“If you go slowly enough, six or seven months is an eternity—if you let it be—if you forget old things, and learn new ones. Even a week can last forever.”
Rick Bass, Winter

"In the midst of winter, I finally learned that there was in me an invincible summer."
Albert Camus

Sunday, May 20, 2012

Part II, Day 39: Cap and Gown

Today the students are graduating, and I'll be there in a rental gown, one of the random extras the patient women in the dean's office ordered for stragglers like me who were not tuned into e-mail when the announcement came that it was time to commit to commencement.  My concern is the cap.  When it's too big I have to hope I'll find enough bobby pins to hold it in place, and even then I'll walk like a little girl in her mother's big shoes, trying not to wobble too much.

I've gotten close to many of the students receiving diplomas today.  Beyond the relationships we developed in the classroom, some have traveled with me to France and India (two have done both) and others have simply visited me in my office a lot over the years, gone on walks in the woods with Zoe and me, and shared much of their lives in conversation, if not on the page.  When I talk to them, I can still see the just-out-of-high school kid who told me he or she wanted to study in Kenya, or write music and poetry, or forage each spring for wild leeks and each autumn for wild apples in the North Country as a way to have a "sane life" while still being a busy student living inside four walls.  M. said the other day, "I remember when I was a freshman and we talked about me making a documentary film someday about the ugly side of college life."  And instead, she made a documentary film about the indigenous people in Shaktoolik, Alaska facing the perils of climate change.  She brought her eye for social criticism to tackle one of the most serious challenges of our century, and in the meantime, developed a knowledge base in environmental studies and a set of tools and skills she will bring to the next chapter of her life, including a hard-won confidence.

The mother in my novel tells her daughter that "everyone we've ever been is still in our bodies, walking along, admiring the view."  I think of this sometimes on days like this, when the students who march to the podium to receive their degrees--many of them giddy, elated--will still be recognizably the kids who skidded around corners on skateboards or hung upside-down from backyard tree branches or said when they were five that they wanted to grow up to be a fire fighter or teacher or rock star or veterinarian.  And when some of them shake our college president's hand I'll also see a glimmer of the peace-worker, parent, technocrat, gardener, artist, teacher, citizen they will become.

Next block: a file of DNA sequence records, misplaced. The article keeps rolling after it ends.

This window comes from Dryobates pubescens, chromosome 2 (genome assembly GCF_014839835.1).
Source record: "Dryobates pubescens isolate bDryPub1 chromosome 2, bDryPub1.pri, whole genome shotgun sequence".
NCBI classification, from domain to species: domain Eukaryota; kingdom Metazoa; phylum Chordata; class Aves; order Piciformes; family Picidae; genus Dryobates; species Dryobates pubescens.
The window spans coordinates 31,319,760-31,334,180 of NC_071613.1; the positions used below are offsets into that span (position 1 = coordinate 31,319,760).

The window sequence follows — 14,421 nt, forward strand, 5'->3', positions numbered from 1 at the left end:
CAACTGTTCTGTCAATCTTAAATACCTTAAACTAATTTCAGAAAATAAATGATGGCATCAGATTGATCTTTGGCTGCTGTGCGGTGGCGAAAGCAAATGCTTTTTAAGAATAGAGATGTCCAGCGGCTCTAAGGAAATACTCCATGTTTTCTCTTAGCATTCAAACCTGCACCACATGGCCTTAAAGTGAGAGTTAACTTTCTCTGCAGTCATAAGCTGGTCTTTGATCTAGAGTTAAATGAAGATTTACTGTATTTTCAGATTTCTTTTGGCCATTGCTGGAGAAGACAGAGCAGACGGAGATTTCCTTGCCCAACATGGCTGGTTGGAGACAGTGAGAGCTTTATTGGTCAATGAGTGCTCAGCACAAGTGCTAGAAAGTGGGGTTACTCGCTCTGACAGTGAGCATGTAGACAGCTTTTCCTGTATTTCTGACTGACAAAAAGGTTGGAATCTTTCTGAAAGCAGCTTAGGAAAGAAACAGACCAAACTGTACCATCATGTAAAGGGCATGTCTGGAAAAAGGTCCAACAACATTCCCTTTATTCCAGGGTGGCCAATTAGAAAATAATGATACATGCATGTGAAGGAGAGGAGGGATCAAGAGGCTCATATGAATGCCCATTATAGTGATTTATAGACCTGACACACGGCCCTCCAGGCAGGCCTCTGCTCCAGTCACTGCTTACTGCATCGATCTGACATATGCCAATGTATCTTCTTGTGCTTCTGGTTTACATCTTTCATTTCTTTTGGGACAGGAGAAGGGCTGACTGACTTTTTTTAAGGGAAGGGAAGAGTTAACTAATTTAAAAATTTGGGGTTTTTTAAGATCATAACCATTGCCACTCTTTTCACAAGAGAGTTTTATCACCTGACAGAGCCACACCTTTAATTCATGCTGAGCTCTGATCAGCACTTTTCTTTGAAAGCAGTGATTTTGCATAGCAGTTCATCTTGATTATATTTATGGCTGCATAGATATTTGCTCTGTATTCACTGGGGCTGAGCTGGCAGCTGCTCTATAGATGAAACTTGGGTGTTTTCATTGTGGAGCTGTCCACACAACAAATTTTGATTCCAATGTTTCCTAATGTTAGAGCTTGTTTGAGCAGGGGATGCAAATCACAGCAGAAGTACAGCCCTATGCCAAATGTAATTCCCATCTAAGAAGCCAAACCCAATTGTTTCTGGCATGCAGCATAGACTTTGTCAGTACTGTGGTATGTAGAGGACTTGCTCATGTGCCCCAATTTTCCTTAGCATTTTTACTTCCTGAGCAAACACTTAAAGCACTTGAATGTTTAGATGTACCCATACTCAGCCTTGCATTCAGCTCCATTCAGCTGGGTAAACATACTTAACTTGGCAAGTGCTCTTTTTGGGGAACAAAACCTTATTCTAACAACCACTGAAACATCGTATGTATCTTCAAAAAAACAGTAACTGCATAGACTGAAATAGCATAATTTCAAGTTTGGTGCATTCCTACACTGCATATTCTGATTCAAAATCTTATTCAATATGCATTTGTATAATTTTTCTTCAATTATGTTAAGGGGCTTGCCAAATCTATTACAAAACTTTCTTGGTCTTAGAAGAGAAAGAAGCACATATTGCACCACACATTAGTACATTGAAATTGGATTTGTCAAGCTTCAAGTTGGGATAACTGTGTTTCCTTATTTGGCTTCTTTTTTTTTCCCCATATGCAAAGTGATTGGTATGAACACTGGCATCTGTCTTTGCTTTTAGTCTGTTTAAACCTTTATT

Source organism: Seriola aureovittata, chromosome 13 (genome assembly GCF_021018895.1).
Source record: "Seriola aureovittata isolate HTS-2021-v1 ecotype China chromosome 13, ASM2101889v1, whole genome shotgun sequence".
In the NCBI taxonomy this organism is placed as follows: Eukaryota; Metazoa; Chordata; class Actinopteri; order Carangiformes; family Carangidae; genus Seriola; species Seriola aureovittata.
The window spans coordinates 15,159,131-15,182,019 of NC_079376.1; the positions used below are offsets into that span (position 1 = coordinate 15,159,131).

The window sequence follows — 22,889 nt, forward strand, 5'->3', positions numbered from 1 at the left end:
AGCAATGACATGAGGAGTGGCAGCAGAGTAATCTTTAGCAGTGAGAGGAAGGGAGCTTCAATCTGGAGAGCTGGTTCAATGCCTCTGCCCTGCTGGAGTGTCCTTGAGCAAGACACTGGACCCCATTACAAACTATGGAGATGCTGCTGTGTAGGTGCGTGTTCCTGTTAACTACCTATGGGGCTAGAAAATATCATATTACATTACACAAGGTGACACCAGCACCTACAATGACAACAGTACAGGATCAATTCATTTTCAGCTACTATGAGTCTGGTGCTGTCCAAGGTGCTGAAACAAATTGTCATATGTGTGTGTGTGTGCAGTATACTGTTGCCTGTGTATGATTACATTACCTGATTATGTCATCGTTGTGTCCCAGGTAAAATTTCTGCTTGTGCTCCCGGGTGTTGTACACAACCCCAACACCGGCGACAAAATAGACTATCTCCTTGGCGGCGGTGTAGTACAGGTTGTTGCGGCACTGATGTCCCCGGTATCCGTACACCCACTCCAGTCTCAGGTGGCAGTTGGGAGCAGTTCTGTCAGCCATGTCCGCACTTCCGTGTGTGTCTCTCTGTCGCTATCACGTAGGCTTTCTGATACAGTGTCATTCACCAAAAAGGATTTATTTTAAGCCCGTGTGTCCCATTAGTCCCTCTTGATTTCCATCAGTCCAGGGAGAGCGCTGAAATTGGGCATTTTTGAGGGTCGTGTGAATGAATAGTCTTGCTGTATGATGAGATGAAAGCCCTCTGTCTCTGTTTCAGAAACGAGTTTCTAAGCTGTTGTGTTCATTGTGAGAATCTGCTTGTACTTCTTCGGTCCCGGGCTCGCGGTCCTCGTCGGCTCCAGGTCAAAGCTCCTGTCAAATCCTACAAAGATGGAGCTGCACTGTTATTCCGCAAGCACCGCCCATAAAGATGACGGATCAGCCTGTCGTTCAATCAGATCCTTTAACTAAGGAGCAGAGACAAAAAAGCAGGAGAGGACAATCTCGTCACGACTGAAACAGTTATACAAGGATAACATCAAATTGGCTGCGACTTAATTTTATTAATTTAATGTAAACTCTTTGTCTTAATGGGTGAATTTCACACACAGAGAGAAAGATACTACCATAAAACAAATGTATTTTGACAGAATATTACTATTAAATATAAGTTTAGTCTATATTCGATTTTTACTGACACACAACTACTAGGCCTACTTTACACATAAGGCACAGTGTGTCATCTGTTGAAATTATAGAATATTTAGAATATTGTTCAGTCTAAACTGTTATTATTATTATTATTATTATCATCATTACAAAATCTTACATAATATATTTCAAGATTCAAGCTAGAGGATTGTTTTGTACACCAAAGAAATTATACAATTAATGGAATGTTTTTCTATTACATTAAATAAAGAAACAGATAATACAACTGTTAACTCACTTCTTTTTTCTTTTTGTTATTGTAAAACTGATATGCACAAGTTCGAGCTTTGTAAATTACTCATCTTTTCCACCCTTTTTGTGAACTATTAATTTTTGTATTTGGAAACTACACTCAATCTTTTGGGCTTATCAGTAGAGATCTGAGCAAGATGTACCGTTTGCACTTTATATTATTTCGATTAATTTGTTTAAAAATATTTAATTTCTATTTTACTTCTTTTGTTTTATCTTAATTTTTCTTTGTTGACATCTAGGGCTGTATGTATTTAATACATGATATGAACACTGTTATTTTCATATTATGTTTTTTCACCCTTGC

My ace tech assistant, Shelley, designed this blog to communicate the idea that the puppy that was Zoe when I first met her in the pound is looking at the mature dog she would become in her winter.  They face each other across a field of snow.  They are companions, litter mates, mother and daughter, teacher and baby student at once.

Not everyone graduating today is going to have an easy time of things.  Some already have illness in the family, money woes, and romantic relationships in flux.  These young people will have to locate their mature future selves a little sooner than the others will in order to become the "administrator[s] of [their] own rescue," in the words of Elizabeth Gilbert.  Near the end of Eat, Pray Love she writes:
"[Buddhists] say that an oak tree is brought into creation by two forces at the same time.  Obviously, there is the acorn from which it all begins, the seed which holds all the promise and potential, which grows into the tree.  Everybody can see that.  But only a few can recognize that there is another force operating here as well--the future tree itself, which wants so badly to exist that it pulls the acorn into being, drawing the seedling forth with longing out of the void, guiding the evolution from nothingness to maturity.  In this respect, say the Zens, it is the oak tree that creates the very acorn from which it was born.
I think about the woman I have become lately, about the life that I am now living, and about how much I always wanted to be this person and live this life, liberated from the farce of pretending to be anyone other than myself.  I think of everything I endured before getting here and wonder if it was me--I mean, this happy and balanced me, who is now dozing on the deck of this small Indonesian fishing boat--who pulled the other, younger, more confused and struggling me forward during all those hard years.  The younger me was the acorn full of potential, but it was the older me, the already-existent oak, who was saying the whole time: 'Yes-Grow! Change!  Evolve!  Come and meet me here, where I already exist in wholeness and maturity!  I need you to grow into me.'"
I like the idea that our future self is cheering on the younger one, hoping that seedling gets through the rough seasons to become a person who is "liberated from the farce of pretending to be anyone other" than his or herself.  I like the idea that the older self and the young one are working together as a team.

Today I'll be hiding in a forest of mature trees when the young oaks arrive.  Or, to switch to my other metaphor for today's post, I'll be in my pack of graying canines when these keen, curious, savvy three-year-old dogs prance up, at the height of their athleticism and vigor, to receive their prize ribbons.  As they charge through another of life's portals, I'll be there with my funky too big robe and slip-sliding cap cheering them on.

Namaste.  And congratulations today and all this month to graduates and their families and the teachers who helped them, here and everywhere.

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